5

I have built my fortress in Dwarf fortress with the entrance on the side of a mountain. About 8-10 levels up is the peak of the mountain, upon which I have built an archer tower. My question is how effective this is going to be for picking off invaders outside my fortress... are archers able to shoot that far, and with reasonable accuracy?

Here's a quick little side-view sketch of what my scenario is:

     |____|_     <- tower
    /       \_
    |         \__
   /             \
   |  fortress  __\_
  /   here  _____________________
 /                               \_
/                                  \_______
4

In general, a normal crossbow dwarf can shoot things +/- 3 z-levels, and about 20 tiles away, with decent accuracy. As they get more skilled their range goes up (I know I have seen shots upwards of 50 tiles away that are lethal from master crossbow wielders). Also note that shots from above are significantly more effective than shots from below, so I think you'll be ok there.

As far as what they'll try to shoot at, that depends on how you assign them. If you set them on patrol, they will wait until they see something close by, and I doubt your tower is going to qualify. But if you specifically order them to attack a target, but they can't get any closer, they will start firing at it. If you've trained them up high enough, they could be reasonably effective.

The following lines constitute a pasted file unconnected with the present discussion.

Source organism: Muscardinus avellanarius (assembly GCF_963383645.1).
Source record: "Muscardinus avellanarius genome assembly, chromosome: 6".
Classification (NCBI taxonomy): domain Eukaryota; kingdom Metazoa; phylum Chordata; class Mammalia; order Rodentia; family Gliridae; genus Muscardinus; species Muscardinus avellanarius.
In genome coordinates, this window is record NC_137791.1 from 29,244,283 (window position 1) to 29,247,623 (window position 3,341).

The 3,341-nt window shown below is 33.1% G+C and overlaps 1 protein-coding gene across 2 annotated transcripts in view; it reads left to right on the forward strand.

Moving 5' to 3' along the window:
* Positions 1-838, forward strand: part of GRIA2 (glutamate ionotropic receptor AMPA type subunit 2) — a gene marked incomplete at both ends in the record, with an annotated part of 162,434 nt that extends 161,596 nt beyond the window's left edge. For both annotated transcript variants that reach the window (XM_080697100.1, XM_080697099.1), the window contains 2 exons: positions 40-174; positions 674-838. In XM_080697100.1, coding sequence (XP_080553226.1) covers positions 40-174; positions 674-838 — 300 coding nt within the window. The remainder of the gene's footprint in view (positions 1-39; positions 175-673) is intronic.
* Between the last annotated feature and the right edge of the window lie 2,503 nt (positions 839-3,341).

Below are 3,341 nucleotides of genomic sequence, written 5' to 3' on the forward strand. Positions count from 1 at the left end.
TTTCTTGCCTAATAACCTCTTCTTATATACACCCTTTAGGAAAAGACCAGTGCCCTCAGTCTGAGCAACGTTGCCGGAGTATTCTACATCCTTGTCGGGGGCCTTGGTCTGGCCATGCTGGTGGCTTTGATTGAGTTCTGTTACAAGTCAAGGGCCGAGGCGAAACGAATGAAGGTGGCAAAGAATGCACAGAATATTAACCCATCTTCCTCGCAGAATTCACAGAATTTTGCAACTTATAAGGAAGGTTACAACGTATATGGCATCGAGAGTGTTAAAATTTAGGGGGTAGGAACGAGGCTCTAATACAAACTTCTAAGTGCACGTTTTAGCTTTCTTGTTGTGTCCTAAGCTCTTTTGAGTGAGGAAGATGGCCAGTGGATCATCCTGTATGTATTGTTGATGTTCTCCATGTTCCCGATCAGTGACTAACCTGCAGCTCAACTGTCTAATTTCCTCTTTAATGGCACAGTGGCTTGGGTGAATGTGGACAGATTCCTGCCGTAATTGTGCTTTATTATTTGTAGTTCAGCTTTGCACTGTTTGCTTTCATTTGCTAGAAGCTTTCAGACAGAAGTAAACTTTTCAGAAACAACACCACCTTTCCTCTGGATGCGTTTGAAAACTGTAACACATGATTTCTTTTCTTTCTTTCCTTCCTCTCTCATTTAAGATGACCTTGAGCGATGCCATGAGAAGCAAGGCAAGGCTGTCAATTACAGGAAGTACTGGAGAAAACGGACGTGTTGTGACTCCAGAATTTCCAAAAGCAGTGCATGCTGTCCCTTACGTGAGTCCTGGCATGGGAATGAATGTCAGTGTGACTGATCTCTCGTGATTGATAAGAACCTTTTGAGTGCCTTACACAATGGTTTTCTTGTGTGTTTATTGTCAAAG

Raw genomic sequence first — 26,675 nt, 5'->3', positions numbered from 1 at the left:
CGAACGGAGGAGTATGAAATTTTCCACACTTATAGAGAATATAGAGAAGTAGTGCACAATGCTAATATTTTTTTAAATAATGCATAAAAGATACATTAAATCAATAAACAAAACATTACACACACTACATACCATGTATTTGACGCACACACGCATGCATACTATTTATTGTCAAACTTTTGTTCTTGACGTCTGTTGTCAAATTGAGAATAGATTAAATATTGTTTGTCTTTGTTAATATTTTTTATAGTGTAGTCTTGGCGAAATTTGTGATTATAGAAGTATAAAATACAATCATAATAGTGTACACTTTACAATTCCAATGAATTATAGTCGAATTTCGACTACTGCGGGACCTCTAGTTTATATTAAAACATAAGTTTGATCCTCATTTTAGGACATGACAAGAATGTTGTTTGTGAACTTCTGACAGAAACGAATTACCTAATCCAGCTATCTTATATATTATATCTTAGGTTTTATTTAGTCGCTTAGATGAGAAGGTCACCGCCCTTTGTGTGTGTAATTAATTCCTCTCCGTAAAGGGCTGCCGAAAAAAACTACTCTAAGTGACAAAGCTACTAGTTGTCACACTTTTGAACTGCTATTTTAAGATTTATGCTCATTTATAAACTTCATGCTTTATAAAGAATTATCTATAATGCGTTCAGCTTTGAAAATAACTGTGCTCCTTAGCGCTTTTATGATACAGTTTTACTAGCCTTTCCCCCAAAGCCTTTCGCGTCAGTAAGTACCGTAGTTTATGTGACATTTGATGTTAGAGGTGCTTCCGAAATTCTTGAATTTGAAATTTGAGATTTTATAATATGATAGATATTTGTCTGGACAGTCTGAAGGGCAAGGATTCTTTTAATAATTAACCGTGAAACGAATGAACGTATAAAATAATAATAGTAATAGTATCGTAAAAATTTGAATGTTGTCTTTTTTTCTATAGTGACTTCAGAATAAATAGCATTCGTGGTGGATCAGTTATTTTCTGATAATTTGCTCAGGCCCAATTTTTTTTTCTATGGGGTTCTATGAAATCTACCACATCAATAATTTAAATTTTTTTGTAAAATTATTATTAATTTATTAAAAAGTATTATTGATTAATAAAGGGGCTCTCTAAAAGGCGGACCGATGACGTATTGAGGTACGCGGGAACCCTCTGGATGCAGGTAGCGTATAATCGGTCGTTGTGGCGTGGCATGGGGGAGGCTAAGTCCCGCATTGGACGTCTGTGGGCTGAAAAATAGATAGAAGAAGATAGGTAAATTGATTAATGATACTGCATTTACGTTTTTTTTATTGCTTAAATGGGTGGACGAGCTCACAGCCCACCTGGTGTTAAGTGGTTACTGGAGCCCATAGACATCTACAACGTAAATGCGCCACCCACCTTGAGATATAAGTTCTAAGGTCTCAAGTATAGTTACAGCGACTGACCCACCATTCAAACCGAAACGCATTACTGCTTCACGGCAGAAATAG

• One thing to be aware of is that shooting down many Z levels actually hampers accuracy since DF considers that a longer distance. This contrasts with real life where being higher up allows longer ranged fire since gravity is assisting the arrows to reach far (but much lower) targets. So for optimal DF archer towers, add a Z level or two up from where your targets will be to prevent enemies from being able to move adjacent to your tower's fortifications and shoot arrows back through them at your archers, but don't build the tower too high. – Mark Ripley Jun 16 '16 at 5:12

Your Answer

By clicking “Post Your Answer”, you agree to our terms of service, privacy policy and cookie policy

Not the answer you're looking for? Browse other questions tagged or ask your own question.